Calcium is essential for bones and teeth, heart, nerves, muscles, and blood clotting.
Calcium is the most abundant mineral element in your body, because it is the major element in bones. Serum and red blood cell calcium, however, do not represent bone mineral content or dietary adequacy.
Although most of the body’s calcium is stored in bones, some circulates in the blood. About 40% of the calcium in blood is attached to proteins in blood, mainly albumin. Protein-bound calcium acts as a reserve source of calcium for the cells but has no active function in the body.
Food sources of calcium:
Dark green vegetables, whole grains, nuts
Calcium’s actions are as wide ranging as neuronal excitation, neurotransmitter release, innate immunity, hormonal secretion, and tone of smooth muscle cells in the vasculature, airways, uterus, gastrointestinal (GI) tract, and urinary bladder.
Optimum calcium status can help prevent lead toxicity.
Erythrocyte calcium as a marker:
Erythrocyte (whole blood) calcium is a useful marker in the management of people with hypertension and arrhythmias, renal failure, and even pre-menstrual syndrome.
Calcium accumulation in hair:
Calcium accumulation in hair can reflect the end result of the process of chronic mobilization from bone.
High levels in hair:
High levels are associated with calcium loss, which may indicate early signs of osteoporosis, especially in females in the age range of 30-50 yrs. High hair calcium in younger women may, by inference, indicate calcium loss that has not yet shown as bone density decrease.
Low levels in hair:
Low hair calcium may indicate increased risk of myocardial infarction with increased associated aortic calcium concentrations. However, low hair calcium in children reflects calcium distribution and is not directly related to dietary intake of calcium. Low hair calcium accompanied by other low element levels such as chromium, cobalt, magnesium, and manganese may suggest malabsorption. Hair treatments such as permanent solutions, bleach, or dyes may contain calcium and cause high hair calcium levels.
Kidney stone formers are characterized by high urinary calcium, and potassium appears to decrease stone formation by decreasing urinary calcium levels. Conversely, low potassium intake results in higher calcium urinary levels. Other tests that may be helpful when calcium is abnormal are: bone density analysis, vitamin D, Deoxypyridinoline (deoxyPYD), and parathyroid hormone.
Low levels in blood:
Hypocalcemia most commonly results when too much calcium is lost in urine or when not enough calcium is moved from bones into the blood. Causes of hypocalcemia include the following:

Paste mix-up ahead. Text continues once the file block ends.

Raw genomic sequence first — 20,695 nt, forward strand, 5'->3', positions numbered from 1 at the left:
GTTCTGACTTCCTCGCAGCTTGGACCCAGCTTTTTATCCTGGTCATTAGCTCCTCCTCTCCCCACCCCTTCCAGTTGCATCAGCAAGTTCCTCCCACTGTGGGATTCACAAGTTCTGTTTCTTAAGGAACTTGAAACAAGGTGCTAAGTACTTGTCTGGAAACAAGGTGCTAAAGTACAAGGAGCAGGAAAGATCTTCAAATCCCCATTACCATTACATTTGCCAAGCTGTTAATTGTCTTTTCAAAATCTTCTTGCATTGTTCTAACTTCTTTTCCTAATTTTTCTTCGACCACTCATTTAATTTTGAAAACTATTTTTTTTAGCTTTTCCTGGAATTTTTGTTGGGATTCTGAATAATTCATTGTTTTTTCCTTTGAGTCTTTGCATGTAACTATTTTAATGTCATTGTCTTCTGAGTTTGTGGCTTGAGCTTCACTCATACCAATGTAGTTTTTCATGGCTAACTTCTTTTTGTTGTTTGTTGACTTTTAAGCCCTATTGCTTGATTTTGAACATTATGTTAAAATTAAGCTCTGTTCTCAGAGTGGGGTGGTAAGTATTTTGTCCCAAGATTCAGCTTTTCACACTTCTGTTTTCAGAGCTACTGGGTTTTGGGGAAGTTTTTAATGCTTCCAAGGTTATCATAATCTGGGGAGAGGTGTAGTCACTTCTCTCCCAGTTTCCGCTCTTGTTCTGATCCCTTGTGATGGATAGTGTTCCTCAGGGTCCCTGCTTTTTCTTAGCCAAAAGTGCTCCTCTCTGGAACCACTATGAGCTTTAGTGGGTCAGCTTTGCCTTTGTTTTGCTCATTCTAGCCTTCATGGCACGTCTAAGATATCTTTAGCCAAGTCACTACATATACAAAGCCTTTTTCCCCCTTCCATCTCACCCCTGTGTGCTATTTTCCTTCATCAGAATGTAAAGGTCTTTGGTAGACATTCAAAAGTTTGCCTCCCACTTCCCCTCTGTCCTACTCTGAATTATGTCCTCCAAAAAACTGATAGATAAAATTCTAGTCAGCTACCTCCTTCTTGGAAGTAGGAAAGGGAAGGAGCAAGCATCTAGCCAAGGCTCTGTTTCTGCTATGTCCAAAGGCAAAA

– A low level of parathyroid hormone (hypoparathyroidism), as can occur when the parathyroid glands are damaged during thyroid gland surgery
– Lack of response to a normal level of parathyroid hormone (pseudohypoparathyroidism)
– No parathyroid glands at birth (for example, in DiGeorge syndrome)
– A low level of magnesium (hypomagnesemia), which reduces the activity of parathyroid hormone
– Vitamin D deficiency (due to inadequate consumption or inadequate exposure to sunlight)
– Kidney dysfunction, which results in more calcium excreted in urine and makes the kidneys less able to activate vitamin D
– Inadequate consumption of calcium
– Disorders that decrease calcium absorption
– Certain drugs
- Calcium supplements
- Sometimes vitamin D
Calcium supplements, given by mouth, are often all that is needed to treat hypocalcemia. If a cause is identified, treating the disorder causing hypocalcemia or changing drugs may restore the calcium level.
High levels in blood:
Hypercalcemia is a condition in which the calcium level in your blood is above normal. Too much calcium in your blood can weaken your bones, create kidney stones, and interfere with how your heart and brain work.
- excessive thirst and frequent urination (kidneys have to work harder to filter calcium)
- upset stomach, nausea, vomiting, constipation
- bone pain, muscle weakness and depression (due to calcium leaching from bones)
- confusion, lethargy, fatigue (calcium can interfere with brain functions)
- palpitations, fainting, cardiac arrhythmia (severe hypercalcemia can disrupt heart functions in severe cases)
- overactive parathyroid glands (hyperparathyroidism). check for benign tumor or enlargement in one of 4 parathyroid glands.
- cancer (lung, breast, blood can increase risk)
- tuberculosis or sarcoidosis can increase serum vit d levels and trigger GI tract to absorb more calcium.
- genetic disorder (check for familial hypocalciuric hypercalcemia)
- too much sitting/lying down.
- severe dehydration
- certain drugs
- excessive amounts of calcium or vit d supplements.
Treatment depends on the cause. Please consult your doctor and figure out what the cause is first.
The information on healthmatters.io is NOT intended to replace a one-on-one relationship with a qualified health care professional and is not intended as medical advice.